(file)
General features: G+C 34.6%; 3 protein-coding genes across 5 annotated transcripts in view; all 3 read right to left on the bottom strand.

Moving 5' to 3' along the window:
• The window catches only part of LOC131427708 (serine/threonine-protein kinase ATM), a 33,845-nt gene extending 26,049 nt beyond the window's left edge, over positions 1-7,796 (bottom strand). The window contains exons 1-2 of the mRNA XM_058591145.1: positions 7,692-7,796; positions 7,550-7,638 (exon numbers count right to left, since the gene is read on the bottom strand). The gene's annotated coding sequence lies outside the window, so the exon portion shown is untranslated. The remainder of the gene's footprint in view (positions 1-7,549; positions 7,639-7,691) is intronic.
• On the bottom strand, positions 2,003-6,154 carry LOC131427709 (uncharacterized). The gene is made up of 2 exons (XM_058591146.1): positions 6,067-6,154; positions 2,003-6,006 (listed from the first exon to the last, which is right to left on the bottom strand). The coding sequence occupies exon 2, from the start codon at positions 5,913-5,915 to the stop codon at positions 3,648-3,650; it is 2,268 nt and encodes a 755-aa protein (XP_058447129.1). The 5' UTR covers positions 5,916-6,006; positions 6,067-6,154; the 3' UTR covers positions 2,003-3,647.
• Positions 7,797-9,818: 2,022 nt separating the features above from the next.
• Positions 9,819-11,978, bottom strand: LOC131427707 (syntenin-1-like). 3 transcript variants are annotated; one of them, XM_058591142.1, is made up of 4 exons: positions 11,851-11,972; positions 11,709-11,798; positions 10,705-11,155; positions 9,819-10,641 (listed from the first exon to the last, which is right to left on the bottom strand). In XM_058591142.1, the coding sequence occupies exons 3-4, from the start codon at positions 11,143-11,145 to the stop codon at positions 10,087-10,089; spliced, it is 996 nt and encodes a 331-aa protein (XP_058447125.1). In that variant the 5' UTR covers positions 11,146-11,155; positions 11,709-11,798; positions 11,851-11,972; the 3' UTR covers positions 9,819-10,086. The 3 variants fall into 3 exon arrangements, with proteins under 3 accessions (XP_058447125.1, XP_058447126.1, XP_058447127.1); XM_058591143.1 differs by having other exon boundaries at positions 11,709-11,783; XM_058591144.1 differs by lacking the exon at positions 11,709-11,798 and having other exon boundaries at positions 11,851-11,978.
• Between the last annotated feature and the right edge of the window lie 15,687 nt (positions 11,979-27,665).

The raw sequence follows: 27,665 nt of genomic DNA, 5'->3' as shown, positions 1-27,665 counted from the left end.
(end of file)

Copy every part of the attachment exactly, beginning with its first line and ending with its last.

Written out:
General features: G+C 34.6%; 3 protein-coding genes across 5 annotated transcripts in view; all 3 read right to left on the bottom strand.

Moving 5' to 3' along the window:
• The window catches only part of LOC131427708 (serine/threonine-protein kinase ATM), a 33,845-nt gene extending 26,049 nt beyond the window's left edge, over positions 1-7,796 (bottom strand). The window contains exons 1-2 of the mRNA XM_058591145.1: positions 7,692-7,796; positions 7,550-7,638 (exon numbers count right to left, since the gene is read on the bottom strand). The gene's annotated coding sequence lies outside the window, so the exon portion shown is untranslated. The remainder of the gene's footprint in view (positions 1-7,549; positions 7,639-7,691) is intronic.
• On the bottom strand, positions 2,003-6,154 carry LOC131427709 (uncharacterized). The gene is made up of 2 exons (XM_058591146.1): positions 6,067-6,154; positions 2,003-6,006 (listed from the first exon to the last, which is right to left on the bottom strand). The coding sequence occupies exon 2, from the start codon at positions 5,913-5,915 to the stop codon at positions 3,648-3,650; it is 2,268 nt and encodes a 755-aa protein (XP_058447129.1). The 5' UTR covers positions 5,916-6,006; positions 6,067-6,154; the 3' UTR covers positions 2,003-3,647.
• Positions 7,797-9,818: 2,022 nt separating the features above from the next.
• Positions 9,819-11,978, bottom strand: LOC131427707 (syntenin-1-like). 3 transcript variants are annotated; one of them, XM_058591142.1, is made up of 4 exons: positions 11,851-11,972; positions 11,709-11,798; positions 10,705-11,155; positions 9,819-10,641 (listed from the first exon to the last, which is right to left on the bottom strand). In XM_058591142.1, the coding sequence occupies exons 3-4, from the start codon at positions 11,143-11,145 to the stop codon at positions 10,087-10,089; spliced, it is 996 nt and encodes a 331-aa protein (XP_058447125.1). In that variant the 5' UTR covers positions 11,146-11,155; positions 11,709-11,798; positions 11,851-11,972; the 3' UTR covers positions 9,819-10,086. The 3 variants fall into 3 exon arrangements, with proteins under 3 accessions (XP_058447125.1, XP_058447126.1, XP_058447127.1); XM_058591143.1 differs by having other exon boundaries at positions 11,709-11,783; XM_058591144.1 differs by lacking the exon at positions 11,709-11,798 and having other exon boundaries at positions 11,851-11,978.
• Between the last annotated feature and the right edge of the window lie 15,687 nt (positions 11,979-27,665).

The raw sequence follows: 27,665 nt of genomic DNA, 5'->3' as shown, positions 1-27,665 counted from the left end.